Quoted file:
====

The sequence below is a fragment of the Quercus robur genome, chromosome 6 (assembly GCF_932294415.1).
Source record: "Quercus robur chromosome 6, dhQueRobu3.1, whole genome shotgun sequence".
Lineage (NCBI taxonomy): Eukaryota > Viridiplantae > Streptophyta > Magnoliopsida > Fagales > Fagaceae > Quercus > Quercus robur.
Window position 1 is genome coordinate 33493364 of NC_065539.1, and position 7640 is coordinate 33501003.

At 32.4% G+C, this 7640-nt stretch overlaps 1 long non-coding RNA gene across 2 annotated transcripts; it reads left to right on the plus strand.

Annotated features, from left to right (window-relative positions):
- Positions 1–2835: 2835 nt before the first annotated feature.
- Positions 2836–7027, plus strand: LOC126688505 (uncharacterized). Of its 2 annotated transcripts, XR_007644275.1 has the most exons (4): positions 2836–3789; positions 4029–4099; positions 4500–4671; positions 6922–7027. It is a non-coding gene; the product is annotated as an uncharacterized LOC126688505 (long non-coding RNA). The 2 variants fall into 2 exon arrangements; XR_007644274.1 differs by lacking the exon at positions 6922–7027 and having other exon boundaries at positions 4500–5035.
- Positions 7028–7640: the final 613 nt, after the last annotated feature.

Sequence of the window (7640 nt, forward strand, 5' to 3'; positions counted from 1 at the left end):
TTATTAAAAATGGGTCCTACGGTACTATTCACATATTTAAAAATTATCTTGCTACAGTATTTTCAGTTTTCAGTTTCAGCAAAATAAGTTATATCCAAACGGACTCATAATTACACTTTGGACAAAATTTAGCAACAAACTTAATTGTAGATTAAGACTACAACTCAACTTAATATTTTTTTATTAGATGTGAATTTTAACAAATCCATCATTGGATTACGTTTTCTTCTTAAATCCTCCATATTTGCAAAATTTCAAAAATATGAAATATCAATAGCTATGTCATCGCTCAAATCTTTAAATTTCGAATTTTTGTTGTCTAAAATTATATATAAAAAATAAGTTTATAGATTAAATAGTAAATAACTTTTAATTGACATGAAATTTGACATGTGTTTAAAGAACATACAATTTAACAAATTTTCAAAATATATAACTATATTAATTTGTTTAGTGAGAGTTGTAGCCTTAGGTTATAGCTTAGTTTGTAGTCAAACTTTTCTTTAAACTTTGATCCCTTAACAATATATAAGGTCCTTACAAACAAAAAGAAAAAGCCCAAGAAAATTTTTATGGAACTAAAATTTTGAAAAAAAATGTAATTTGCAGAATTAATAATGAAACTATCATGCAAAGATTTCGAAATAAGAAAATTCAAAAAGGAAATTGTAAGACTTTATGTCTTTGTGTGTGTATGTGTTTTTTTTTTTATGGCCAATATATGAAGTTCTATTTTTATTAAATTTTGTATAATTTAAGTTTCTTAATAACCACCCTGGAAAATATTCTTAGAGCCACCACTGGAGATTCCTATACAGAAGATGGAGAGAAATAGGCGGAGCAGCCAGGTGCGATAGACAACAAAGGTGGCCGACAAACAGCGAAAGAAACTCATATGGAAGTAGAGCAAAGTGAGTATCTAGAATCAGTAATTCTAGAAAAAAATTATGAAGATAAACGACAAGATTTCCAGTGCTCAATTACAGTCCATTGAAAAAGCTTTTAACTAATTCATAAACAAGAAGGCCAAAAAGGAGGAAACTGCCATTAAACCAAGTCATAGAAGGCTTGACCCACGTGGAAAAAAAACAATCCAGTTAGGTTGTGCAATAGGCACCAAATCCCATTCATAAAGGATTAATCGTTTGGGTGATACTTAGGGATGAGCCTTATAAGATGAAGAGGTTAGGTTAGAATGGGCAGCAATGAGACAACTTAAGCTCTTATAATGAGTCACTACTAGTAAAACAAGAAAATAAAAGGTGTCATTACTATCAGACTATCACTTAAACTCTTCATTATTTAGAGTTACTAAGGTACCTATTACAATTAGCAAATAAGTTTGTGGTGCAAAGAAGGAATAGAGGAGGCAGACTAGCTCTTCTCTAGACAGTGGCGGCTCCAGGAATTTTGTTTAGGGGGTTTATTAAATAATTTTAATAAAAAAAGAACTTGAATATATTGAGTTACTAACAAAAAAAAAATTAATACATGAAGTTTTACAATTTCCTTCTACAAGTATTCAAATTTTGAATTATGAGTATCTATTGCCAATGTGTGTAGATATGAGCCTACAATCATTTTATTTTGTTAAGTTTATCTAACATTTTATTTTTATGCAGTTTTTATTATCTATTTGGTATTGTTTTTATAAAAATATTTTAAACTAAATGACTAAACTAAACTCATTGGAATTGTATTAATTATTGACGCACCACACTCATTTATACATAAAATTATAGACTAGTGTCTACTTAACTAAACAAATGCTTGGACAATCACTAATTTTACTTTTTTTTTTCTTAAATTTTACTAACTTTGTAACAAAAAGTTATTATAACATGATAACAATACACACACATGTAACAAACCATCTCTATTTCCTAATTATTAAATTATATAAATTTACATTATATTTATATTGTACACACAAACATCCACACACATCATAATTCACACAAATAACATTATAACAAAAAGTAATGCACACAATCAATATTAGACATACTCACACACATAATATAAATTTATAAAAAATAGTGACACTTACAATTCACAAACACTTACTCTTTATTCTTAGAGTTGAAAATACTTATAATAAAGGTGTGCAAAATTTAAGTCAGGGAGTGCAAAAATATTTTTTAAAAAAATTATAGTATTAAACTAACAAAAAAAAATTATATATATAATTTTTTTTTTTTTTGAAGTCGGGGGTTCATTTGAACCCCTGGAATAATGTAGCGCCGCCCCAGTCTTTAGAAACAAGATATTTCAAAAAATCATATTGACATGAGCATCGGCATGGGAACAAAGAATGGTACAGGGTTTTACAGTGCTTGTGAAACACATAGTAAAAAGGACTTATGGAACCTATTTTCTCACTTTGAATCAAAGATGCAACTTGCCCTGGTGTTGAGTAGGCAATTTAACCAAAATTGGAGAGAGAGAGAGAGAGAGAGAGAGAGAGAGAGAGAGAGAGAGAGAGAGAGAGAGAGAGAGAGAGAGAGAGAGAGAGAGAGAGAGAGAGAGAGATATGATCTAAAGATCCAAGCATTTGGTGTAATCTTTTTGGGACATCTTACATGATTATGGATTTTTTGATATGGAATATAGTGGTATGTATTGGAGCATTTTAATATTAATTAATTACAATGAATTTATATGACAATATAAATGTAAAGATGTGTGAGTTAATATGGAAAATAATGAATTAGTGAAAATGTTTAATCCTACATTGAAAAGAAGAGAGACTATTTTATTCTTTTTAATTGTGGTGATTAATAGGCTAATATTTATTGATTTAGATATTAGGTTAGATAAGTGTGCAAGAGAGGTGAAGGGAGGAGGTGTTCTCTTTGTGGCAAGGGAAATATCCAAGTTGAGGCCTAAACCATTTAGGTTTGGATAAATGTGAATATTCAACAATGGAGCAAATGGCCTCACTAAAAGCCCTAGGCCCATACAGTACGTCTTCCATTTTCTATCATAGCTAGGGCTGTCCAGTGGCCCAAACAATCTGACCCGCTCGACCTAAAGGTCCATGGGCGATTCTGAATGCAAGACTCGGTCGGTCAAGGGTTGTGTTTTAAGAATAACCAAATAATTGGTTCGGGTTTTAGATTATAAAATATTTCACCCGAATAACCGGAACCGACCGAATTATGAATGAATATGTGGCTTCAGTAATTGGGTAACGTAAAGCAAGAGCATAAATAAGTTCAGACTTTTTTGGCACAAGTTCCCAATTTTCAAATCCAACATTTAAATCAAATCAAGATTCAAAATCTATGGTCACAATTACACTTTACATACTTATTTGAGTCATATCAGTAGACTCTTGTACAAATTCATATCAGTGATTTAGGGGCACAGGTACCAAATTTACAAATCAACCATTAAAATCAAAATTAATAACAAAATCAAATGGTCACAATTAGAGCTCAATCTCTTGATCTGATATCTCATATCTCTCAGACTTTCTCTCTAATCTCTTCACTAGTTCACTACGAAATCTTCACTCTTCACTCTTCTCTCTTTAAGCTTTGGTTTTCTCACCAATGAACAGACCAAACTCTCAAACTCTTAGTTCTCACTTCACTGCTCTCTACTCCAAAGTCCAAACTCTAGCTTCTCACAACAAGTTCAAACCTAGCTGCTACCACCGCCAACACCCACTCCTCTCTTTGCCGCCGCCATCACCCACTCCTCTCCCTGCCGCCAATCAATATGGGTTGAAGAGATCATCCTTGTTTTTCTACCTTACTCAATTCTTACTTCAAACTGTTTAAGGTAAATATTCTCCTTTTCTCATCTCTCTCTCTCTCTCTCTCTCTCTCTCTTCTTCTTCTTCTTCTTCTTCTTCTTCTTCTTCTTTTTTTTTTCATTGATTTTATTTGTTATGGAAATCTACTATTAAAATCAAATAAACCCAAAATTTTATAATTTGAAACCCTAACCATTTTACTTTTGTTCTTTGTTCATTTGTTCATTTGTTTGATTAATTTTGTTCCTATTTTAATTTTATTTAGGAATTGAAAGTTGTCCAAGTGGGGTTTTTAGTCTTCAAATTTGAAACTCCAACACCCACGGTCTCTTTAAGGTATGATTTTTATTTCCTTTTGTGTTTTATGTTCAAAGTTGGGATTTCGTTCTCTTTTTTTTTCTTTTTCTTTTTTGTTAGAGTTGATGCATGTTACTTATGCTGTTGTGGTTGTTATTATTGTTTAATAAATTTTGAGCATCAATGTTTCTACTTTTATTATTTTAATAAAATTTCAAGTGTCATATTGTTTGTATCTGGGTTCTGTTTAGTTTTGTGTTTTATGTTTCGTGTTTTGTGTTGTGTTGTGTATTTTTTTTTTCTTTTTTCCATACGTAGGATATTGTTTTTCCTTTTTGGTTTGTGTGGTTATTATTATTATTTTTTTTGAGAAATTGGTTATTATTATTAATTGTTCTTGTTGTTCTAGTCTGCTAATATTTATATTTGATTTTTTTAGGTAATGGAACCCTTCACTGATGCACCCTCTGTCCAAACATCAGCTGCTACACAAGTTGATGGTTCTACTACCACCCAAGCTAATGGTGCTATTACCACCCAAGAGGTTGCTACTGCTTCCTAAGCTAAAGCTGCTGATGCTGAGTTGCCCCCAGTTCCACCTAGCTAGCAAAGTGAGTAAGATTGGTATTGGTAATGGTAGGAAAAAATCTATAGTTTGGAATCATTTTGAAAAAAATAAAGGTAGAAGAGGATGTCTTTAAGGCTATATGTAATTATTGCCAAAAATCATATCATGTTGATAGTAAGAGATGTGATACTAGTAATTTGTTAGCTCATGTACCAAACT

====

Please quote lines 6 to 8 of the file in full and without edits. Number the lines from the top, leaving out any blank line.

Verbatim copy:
Annotated features, from left to right (window-relative positions):
- Positions 1–2835: 2835 nt before the first annotated feature.
- Positions 2836–7027, plus strand: LOC126688505 (uncharacterized). Of its 2 annotated transcripts, XR_007644275.1 has the most exons (4): positions 2836–3789; positions 4029–4099; positions 4500–4671; positions 6922–7027. It is a non-coding gene; the product is annotated as an uncharacterized LOC126688505 (long non-coding RNA). The 2 variants fall into 2 exon arrangements; XR_007644274.1 differs by lacking the exon at positions 6922–7027 and having other exon boundaries at positions 4500–5035.